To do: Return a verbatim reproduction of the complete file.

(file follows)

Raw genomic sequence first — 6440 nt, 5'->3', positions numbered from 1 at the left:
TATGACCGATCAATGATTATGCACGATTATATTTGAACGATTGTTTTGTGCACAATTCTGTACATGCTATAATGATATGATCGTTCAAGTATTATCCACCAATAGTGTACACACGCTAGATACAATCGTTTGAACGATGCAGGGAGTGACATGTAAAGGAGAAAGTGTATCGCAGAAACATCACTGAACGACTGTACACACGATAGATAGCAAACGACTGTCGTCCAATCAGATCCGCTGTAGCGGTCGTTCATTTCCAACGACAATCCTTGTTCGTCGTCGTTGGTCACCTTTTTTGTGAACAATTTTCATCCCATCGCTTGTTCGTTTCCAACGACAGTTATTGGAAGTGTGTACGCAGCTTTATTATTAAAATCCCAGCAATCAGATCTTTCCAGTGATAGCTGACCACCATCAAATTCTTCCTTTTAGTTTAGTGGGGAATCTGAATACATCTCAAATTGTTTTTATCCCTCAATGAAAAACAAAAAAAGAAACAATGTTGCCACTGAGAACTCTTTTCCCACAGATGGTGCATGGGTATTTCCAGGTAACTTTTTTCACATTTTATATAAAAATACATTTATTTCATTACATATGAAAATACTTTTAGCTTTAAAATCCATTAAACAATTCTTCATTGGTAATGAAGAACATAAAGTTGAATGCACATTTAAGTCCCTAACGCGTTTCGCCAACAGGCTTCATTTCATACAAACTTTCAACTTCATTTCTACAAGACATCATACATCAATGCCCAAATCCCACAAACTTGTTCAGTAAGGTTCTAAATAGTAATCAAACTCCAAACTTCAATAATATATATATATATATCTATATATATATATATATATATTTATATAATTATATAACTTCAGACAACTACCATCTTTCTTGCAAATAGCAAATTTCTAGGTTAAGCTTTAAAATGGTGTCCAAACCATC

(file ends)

Raw genomic sequence first — 6440 nt, 5'->3', positions numbered from 1 at the left:
TATGACCGATCAATGATTATGCACGATTATATTTGAACGATTGTTTTGTGCACAATTCTGTACATGCTATAATGATATGATCGTTCAAGTATTATCCACCAATAGTGTACACACGCTAGATACAATCGTTTGAACGATGCAGGGAGTGACATGTAAAGGAGAAAGTGTATCGCAGAAACATCACTGAACGACTGTACACACGATAGATAGCAAACGACTGTCGTCCAATCAGATCCGCTGTAGCGGTCGTTCATTTCCAACGACAATCCTTGTTCGTCGTCGTTGGTCACCTTTTTTGTGAACAATTTTCATCCCATCGCTTGTTCGTTTCCAACGACAGTTATTGGAAGTGTGTACGCAGCTTTATTATTAAAATCCCAGCAATCAGATCTTTCCAGTGATAGCTGACCACCATCAAATTCTTCCTTTTAGTTTAGTGGGGAATCTGAATACATCTCAAATTGTTTTTATCCCTCAATGAAAAACAAAAAAAGAAACAATGTTGCCACTGAGAACTCTTTTCCCACAGATGGTGCATGGGTATTTCCAGGTAACTTTTTTCACATTTTATATAAAAATACATTTATTTCATTACATATGAAAATACTTTTAGCTTTAAAATCCATTAAACAATTCTTCATTGGTAATGAAGAACATAAAGTTGAATGCACATTTAAGTCCCTAACGCGTTTCGCCAACAGGCTTCATTTCATACAAACTTTCAACTTCATTTCTACAAGACATCATACATCAATGCCCAAATCCCACAAACTTGTTCAGTAAGGTTCTAAATAGTAATCAAACTCCAAACTTCAATAATATATATATATATATCTATATATATATATATATATATTTATATAATTATATAACTTCAGACAACTACCATCTTTCTTGCAAATAGCAAATTTCTAGGTTAAGCTTTAAAATGGTGTCCAAACCATC